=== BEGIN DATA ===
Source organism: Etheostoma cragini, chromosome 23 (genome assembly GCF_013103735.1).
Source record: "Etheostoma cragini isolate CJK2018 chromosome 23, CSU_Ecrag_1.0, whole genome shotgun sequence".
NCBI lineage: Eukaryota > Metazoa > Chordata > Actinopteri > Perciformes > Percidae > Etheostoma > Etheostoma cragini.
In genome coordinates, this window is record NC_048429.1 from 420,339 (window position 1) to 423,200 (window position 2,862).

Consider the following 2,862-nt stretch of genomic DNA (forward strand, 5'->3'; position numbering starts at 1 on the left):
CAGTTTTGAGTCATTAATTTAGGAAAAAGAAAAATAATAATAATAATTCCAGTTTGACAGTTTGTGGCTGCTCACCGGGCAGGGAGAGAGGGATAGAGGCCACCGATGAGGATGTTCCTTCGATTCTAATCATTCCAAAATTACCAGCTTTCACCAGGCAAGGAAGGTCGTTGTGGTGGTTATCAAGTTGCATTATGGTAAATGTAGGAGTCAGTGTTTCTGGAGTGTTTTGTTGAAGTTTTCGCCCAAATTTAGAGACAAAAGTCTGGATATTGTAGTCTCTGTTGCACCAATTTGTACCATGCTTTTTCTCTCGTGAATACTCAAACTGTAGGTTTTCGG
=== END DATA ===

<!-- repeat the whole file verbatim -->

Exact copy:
Source organism: Etheostoma cragini, chromosome 23 (genome assembly GCF_013103735.1).
Source record: "Etheostoma cragini isolate CJK2018 chromosome 23, CSU_Ecrag_1.0, whole genome shotgun sequence".
NCBI lineage: Eukaryota > Metazoa > Chordata > Actinopteri > Perciformes > Percidae > Etheostoma > Etheostoma cragini.
In genome coordinates, this window is record NC_048429.1 from 420,339 (window position 1) to 423,200 (window position 2,862).

Consider the following 2,862-nt stretch of genomic DNA (forward strand, 5'->3'; position numbering starts at 1 on the left):
CAGTTTTGAGTCATTAATTTAGGAAAAAGAAAAATAATAATAATAATTCCAGTTTGACAGTTTGTGGCTGCTCACCGGGCAGGGAGAGAGGGATAGAGGCCACCGATGAGGATGTTCCTTCGATTCTAATCATTCCAAAATTACCAGCTTTCACCAGGCAAGGAAGGTCGTTGTGGTGGTTATCAAGTTGCATTATGGTAAATGTAGGAGTCAGTGTTTCTGGAGTGTTTTGTTGAAGTTTTCGCCCAAATTTAGAGACAAAAGTCTGGATATTGTAGTCTCTGTTGCACCAATTTGTACCATGCTTTTTCTCTCGTGAATACTCAAACTGTAGGTTTTCGG